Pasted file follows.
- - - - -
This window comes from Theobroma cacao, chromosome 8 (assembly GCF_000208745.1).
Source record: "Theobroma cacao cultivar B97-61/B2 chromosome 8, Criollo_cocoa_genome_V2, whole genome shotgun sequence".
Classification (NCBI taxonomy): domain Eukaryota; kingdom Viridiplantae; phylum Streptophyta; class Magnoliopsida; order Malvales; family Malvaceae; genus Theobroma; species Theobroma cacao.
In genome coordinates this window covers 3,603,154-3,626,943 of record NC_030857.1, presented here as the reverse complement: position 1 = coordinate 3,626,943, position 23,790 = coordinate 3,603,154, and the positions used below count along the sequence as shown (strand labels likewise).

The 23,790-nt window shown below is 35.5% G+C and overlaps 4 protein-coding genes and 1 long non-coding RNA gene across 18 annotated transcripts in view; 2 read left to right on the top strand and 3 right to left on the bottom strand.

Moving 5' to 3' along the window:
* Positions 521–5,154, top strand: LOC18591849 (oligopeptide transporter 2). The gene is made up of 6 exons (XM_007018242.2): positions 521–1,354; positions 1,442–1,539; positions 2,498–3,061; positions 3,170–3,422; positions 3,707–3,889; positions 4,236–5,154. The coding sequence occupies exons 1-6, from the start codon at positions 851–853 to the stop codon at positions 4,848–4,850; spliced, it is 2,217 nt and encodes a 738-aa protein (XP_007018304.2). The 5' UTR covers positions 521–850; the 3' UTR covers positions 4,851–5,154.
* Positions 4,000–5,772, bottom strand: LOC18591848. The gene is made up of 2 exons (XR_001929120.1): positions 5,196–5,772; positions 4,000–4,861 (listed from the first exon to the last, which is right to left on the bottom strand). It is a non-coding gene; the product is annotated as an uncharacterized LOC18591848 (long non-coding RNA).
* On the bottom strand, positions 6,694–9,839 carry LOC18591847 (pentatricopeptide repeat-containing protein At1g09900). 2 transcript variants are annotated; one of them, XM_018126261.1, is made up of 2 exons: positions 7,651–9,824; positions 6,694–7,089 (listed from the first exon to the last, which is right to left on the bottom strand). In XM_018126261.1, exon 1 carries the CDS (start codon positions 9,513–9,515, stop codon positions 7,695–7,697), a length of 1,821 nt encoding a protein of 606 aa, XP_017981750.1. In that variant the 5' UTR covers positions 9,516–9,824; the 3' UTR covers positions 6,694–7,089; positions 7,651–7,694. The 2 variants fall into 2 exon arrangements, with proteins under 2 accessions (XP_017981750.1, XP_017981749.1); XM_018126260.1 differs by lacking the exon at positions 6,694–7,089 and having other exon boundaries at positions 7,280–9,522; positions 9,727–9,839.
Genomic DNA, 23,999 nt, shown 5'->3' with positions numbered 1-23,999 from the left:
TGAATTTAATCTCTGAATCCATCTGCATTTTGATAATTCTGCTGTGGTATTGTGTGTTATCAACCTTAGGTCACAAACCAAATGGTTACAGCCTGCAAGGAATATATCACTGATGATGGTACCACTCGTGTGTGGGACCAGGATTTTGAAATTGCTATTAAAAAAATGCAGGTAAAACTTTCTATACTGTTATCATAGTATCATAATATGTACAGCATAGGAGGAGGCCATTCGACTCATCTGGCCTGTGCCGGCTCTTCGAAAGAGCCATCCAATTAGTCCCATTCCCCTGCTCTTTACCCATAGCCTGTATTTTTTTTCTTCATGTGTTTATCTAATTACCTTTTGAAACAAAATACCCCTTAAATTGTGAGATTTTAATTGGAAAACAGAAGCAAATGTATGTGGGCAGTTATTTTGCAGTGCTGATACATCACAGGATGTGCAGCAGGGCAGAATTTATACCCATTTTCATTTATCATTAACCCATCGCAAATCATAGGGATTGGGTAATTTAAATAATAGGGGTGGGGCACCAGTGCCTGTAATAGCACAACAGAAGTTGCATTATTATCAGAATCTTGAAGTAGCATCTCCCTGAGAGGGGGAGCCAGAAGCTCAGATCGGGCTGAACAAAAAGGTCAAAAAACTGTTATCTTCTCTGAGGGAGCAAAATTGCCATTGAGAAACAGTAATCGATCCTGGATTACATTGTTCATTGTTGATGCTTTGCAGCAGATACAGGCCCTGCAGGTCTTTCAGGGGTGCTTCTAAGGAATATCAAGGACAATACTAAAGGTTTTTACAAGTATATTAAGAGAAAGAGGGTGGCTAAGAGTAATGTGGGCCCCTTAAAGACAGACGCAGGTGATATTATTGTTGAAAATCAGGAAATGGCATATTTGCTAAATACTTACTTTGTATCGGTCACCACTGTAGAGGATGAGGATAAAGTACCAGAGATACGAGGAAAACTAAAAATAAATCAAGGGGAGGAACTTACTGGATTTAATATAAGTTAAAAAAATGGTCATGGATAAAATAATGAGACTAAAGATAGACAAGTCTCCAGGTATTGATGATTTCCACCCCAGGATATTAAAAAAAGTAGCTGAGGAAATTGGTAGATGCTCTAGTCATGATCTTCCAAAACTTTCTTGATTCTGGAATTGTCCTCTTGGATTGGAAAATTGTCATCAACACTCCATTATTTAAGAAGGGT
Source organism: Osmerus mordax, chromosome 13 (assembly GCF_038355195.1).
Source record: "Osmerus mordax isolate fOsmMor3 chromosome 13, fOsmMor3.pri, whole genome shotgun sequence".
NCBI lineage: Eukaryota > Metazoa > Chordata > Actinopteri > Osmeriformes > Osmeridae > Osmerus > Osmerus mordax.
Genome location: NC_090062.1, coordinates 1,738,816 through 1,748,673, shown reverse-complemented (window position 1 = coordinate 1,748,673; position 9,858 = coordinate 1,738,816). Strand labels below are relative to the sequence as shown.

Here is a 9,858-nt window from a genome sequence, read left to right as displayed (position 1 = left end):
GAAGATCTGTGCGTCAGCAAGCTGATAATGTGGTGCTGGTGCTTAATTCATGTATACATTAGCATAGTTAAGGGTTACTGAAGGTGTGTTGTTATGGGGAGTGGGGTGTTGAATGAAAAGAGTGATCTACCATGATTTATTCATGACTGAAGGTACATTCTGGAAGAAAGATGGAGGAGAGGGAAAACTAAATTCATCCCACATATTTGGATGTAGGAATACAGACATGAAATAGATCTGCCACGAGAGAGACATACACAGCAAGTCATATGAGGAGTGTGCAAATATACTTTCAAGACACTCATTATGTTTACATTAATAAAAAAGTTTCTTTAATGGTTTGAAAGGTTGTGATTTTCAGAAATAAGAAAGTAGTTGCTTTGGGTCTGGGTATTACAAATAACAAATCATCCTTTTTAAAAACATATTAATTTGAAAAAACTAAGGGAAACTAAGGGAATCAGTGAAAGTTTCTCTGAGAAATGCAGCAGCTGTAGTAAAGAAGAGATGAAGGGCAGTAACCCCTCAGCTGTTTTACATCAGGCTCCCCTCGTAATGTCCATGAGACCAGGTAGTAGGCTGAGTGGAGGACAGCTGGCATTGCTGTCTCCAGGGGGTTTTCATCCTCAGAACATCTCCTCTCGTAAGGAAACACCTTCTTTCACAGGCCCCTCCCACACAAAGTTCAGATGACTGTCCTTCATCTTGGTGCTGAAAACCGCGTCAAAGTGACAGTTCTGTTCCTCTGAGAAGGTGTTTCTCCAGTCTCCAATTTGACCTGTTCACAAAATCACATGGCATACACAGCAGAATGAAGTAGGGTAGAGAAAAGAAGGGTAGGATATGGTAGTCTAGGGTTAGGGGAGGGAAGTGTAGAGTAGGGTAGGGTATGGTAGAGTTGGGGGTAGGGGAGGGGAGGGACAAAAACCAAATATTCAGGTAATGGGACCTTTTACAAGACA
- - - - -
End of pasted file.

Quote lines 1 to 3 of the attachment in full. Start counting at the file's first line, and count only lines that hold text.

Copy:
This window comes from Theobroma cacao, chromosome 8 (assembly GCF_000208745.1).
Source record: "Theobroma cacao cultivar B97-61/B2 chromosome 8, Criollo_cocoa_genome_V2, whole genome shotgun sequence".
Classification (NCBI taxonomy): domain Eukaryota; kingdom Viridiplantae; phylum Streptophyta; class Magnoliopsida; order Malvales; family Malvaceae; genus Theobroma; species Theobroma cacao.